Can't Stand Broccoli? It May Be Your Genes!
Although such information may seem trivial, it may help parents of picky eaters find ways of getting their kids to eat more vegetables. And it is not trivial to those responsible for the public health, who recognize the importance of fruits and vegetables in preventing many cancers. Dr. Adam Drewnoski, director of the nutrition program at the University of Michigan, Ann Arbor, fears that lack of attention to this inherited yuck factor could seriously affect the National Cancer Institute's effort to lower the country's cancer rate.
The first clue that humans differ in taste sensations was discovered more than 65 years ago as the result of a laboratory accident, when dust from a newly synthesized chemical compound, PTC (phenylthiocarbamide, a.k.a. phenylthiourea), was inadvertently inhaled by two lab workers. One of them commented that it had a terrible taste, while the other tasted nothing. Subsequent family studies over the years determined that the ability to taste PTC is an inherited trait.
Some 20 years ago, a team at Yale University began studies with a similar chemical, 6-n-propylthiouracil (PROP), a thyroid medication. At first the results were similar to those for PTC, with some finding it terribly bitter, while others failed to taste anything. As time went on, however, the researchers found that the population could be divided into three groups: 25 percent who taste nothing when given a solution of PROP and water, 50 percent who notice some bitterness, and 25 percent who find it extremely bitter--the supertasters.
These studies then led to determining if the acute sensitivity of supertasters influenced their choice of foods. The most recent study, appearing in the August American Journal of Clinical Nutrition, involved the use of naringin, a substance responsible for the bitter flavor of grapefruit juice--and thought to be a preventive factor in some cancers. The supertasters were more likely than others to report that they disliked grapefruit, whereas they had no problem with orange juice, which contains no naringin.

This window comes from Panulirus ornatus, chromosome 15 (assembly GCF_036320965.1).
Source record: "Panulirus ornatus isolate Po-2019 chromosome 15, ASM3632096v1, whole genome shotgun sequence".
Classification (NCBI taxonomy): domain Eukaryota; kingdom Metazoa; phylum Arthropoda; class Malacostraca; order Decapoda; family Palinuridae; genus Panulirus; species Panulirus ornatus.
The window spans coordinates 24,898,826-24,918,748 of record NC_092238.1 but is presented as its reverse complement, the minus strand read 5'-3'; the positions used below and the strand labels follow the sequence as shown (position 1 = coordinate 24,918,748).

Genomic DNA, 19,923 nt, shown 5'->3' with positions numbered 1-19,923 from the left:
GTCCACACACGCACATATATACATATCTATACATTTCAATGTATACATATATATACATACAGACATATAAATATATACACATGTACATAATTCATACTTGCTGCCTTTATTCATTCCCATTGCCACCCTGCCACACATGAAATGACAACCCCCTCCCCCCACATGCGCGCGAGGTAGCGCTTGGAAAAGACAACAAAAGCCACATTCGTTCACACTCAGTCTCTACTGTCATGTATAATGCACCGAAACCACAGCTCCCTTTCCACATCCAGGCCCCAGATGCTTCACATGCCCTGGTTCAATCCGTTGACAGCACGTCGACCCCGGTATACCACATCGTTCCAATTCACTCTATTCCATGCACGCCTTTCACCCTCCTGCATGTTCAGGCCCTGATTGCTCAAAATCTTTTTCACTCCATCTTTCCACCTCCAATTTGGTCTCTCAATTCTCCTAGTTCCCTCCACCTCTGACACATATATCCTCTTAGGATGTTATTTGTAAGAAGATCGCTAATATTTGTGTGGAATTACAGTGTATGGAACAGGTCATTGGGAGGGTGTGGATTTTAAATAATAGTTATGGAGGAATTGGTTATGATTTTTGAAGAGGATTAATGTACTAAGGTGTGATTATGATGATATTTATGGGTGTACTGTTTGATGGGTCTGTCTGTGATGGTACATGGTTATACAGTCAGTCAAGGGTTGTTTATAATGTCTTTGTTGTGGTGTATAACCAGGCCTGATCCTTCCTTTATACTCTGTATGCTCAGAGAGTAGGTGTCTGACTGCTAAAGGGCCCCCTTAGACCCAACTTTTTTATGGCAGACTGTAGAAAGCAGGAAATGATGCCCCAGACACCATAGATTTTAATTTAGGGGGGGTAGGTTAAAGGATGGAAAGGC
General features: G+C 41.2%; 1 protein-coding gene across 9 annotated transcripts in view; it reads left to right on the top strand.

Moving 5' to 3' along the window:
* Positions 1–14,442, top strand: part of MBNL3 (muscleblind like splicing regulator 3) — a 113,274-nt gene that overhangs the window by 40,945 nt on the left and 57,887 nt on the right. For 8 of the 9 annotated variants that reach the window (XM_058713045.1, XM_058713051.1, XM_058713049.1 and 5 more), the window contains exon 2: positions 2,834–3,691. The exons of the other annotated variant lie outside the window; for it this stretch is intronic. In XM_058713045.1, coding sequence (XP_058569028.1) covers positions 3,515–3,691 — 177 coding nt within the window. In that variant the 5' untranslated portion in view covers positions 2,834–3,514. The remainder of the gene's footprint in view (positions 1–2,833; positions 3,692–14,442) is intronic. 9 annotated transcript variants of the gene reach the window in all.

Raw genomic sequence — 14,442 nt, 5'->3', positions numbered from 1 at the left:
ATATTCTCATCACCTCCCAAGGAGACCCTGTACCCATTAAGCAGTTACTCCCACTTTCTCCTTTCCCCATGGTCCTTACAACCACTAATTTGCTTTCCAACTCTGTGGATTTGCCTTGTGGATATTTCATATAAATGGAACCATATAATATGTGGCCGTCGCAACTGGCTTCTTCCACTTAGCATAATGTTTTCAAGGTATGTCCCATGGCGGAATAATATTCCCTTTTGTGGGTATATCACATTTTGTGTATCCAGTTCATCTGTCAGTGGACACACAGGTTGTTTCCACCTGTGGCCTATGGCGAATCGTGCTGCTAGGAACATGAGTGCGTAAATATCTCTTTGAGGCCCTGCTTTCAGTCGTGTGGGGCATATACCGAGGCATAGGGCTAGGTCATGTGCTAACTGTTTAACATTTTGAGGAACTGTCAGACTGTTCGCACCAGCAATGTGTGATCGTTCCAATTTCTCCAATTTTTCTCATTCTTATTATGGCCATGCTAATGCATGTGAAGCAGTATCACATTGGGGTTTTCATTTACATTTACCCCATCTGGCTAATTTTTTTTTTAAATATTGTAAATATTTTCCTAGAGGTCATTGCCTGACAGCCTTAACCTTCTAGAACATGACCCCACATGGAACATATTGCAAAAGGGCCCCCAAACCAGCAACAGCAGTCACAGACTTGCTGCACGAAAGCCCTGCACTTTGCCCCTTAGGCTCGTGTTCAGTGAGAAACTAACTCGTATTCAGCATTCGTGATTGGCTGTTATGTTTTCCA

A study in the June 5 Nature suggests that salt is a natural bitter blocker. Says Dr. Paul Breslin of the Monell Chemical Senses Center in Philadelphia, salt seems to do two things. First, it imparts a desirable salty flavor. Second, it "changes the character of foods so that some of the bitterness is suppressed," he says. "In many cultures it's common to salt fruit," a practice that enhances the sweetness by offsetting any bitterness. And cooking vegetables, rather than eating them raw, helps tone down the bitter flavor.
Despite sound scientific evidence that fruits and vegetables contain many natural chemicals that lower the risk of cancer and heart disease, a recent USDA survey found that only one third of American adults eats the recommended five servings per day. Whether inherited taste sensitivity is a significant factor is not yet clear. What is clear, however, is the importance of doing whatever needs to be done to prepare fruits and vegetables in a way that will make them more palatable to those who shun them.
Determining one's supertaster status is easily done by counting the fungiform papillae on the tongue. Just dip a Q-tip into some blue food coloring and swab it on a small portion of your tongue. Then count the tiny round blue structures that appear in a half-inch circle (about the size of a notebook paper reinforcer). If 25 or more, you're a supertaster; if only a few, you're a nontaster. Or ask a medical friend to test your reaction to a drop of PROP solution.
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|Date:||Jan 1, 1998|
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